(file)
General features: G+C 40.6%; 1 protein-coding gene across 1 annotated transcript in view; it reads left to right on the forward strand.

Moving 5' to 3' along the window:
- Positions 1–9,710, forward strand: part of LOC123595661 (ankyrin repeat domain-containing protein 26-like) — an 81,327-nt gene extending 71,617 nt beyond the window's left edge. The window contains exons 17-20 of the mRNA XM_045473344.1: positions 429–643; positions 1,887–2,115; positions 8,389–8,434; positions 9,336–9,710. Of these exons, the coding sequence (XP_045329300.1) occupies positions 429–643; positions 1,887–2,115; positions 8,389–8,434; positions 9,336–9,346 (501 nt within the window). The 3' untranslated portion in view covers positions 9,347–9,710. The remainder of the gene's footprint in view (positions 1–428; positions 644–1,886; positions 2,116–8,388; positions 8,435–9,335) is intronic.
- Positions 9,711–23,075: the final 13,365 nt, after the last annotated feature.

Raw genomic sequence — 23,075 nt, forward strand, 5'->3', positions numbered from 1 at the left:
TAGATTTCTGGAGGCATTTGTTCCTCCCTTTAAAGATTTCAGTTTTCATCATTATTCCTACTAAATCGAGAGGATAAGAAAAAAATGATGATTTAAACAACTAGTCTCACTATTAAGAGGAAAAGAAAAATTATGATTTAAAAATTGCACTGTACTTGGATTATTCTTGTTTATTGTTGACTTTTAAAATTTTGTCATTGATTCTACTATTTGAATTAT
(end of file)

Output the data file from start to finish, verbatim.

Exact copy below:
General features: G+C 40.6%; 1 protein-coding gene across 1 annotated transcript in view; it reads left to right on the forward strand.

Moving 5' to 3' along the window:
- Positions 1–9,710, forward strand: part of LOC123595661 (ankyrin repeat domain-containing protein 26-like) — an 81,327-nt gene extending 71,617 nt beyond the window's left edge. The window contains exons 17-20 of the mRNA XM_045473344.1: positions 429–643; positions 1,887–2,115; positions 8,389–8,434; positions 9,336–9,710. Of these exons, the coding sequence (XP_045329300.1) occupies positions 429–643; positions 1,887–2,115; positions 8,389–8,434; positions 9,336–9,346 (501 nt within the window). The 3' untranslated portion in view covers positions 9,347–9,710. The remainder of the gene's footprint in view (positions 1–428; positions 644–1,886; positions 2,116–8,388; positions 8,435–9,335) is intronic.
- Positions 9,711–23,075: the final 13,365 nt, after the last annotated feature.

Raw genomic sequence — 23,075 nt, forward strand, 5'->3', positions numbered from 1 at the left:
TAGATTTCTGGAGGCATTTGTTCCTCCCTTTAAAGATTTCAGTTTTCATCATTATTCCTACTAAATCGAGAGGATAAGAAAAAAATGATGATTTAAACAACTAGTCTCACTATTAAGAGGAAAAGAAAAATTATGATTTAAAAATTGCACTGTACTTGGATTATTCTTGTTTATTGTTGACTTTTAAAATTTTGTCATTGATTCTACTATTTGAATTAT